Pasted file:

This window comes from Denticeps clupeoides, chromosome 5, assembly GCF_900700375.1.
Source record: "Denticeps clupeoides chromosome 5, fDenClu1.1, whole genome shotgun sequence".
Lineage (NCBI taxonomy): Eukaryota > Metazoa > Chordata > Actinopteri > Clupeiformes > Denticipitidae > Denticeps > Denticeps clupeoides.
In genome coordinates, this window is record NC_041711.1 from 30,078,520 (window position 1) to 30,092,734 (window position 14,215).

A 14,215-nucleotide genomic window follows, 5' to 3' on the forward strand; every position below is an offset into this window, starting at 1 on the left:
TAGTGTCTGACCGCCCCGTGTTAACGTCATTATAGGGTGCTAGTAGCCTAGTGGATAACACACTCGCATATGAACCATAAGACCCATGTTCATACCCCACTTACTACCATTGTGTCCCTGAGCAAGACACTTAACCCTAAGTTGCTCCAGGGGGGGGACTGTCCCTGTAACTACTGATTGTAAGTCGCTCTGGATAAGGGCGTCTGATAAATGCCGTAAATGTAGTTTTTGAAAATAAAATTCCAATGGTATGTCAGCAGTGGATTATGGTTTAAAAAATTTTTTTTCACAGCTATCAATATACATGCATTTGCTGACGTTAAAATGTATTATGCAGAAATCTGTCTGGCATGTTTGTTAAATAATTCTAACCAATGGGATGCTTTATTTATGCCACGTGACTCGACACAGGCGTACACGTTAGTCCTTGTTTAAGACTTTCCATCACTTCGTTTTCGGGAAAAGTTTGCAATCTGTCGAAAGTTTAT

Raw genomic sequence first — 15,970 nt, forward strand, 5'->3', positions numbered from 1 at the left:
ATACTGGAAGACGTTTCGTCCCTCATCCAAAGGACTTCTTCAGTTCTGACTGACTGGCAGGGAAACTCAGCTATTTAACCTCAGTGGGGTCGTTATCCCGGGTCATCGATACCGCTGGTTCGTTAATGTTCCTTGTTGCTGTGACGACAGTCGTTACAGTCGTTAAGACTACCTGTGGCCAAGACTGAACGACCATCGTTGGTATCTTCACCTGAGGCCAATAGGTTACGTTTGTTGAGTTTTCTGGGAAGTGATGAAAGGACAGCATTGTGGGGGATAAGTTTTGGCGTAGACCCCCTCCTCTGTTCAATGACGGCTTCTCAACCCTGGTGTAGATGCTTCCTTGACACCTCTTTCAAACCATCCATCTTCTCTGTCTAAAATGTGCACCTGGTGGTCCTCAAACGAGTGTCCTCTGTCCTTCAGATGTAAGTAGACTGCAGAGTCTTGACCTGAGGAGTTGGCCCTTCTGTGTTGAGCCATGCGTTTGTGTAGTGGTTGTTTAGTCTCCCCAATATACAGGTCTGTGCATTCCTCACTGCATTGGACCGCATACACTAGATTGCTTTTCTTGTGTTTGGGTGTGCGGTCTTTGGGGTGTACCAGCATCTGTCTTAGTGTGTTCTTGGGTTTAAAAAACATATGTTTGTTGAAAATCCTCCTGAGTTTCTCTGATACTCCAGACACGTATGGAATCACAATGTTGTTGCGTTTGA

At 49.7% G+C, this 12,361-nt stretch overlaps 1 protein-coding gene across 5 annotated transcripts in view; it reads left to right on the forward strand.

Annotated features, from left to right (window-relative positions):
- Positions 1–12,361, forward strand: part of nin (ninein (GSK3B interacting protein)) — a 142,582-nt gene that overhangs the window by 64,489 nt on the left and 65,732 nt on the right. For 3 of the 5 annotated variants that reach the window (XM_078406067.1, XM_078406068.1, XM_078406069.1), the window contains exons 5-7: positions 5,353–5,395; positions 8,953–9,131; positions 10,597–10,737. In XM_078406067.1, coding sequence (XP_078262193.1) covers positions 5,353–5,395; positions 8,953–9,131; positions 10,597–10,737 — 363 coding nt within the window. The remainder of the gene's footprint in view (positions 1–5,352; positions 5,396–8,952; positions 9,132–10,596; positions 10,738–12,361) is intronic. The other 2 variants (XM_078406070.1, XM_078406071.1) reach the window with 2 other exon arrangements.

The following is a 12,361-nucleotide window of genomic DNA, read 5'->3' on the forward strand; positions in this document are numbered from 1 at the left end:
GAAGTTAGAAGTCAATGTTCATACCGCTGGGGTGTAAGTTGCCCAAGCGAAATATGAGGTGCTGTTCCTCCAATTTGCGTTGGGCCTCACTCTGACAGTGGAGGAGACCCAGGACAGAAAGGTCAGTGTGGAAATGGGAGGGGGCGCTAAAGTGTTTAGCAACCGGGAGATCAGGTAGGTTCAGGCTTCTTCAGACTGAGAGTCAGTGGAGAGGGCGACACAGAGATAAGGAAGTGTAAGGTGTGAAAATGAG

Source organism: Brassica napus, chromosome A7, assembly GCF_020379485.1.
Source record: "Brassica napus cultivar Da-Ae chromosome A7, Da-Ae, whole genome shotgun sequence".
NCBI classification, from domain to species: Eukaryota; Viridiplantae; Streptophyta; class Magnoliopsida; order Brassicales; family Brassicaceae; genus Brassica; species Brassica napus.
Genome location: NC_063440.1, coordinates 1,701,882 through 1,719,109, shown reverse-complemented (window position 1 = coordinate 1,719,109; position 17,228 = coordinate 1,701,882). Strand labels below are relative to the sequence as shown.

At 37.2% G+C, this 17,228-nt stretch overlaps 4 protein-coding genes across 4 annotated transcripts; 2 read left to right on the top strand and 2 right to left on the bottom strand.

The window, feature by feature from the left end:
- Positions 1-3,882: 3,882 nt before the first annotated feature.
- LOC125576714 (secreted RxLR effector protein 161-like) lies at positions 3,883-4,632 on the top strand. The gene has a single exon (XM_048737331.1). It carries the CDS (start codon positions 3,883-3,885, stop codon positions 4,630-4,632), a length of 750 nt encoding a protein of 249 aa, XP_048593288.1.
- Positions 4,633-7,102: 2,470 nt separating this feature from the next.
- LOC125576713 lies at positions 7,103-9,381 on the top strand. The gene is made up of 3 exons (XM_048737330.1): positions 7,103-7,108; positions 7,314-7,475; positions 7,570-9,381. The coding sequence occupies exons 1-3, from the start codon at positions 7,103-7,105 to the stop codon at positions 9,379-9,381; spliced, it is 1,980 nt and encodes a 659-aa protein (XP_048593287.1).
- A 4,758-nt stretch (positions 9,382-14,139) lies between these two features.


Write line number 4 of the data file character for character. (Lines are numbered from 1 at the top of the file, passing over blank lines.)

In genome coordinates, this window is record NC_041711.1 from 30,078,520 (window position 1) to 30,092,734 (window position 14,215).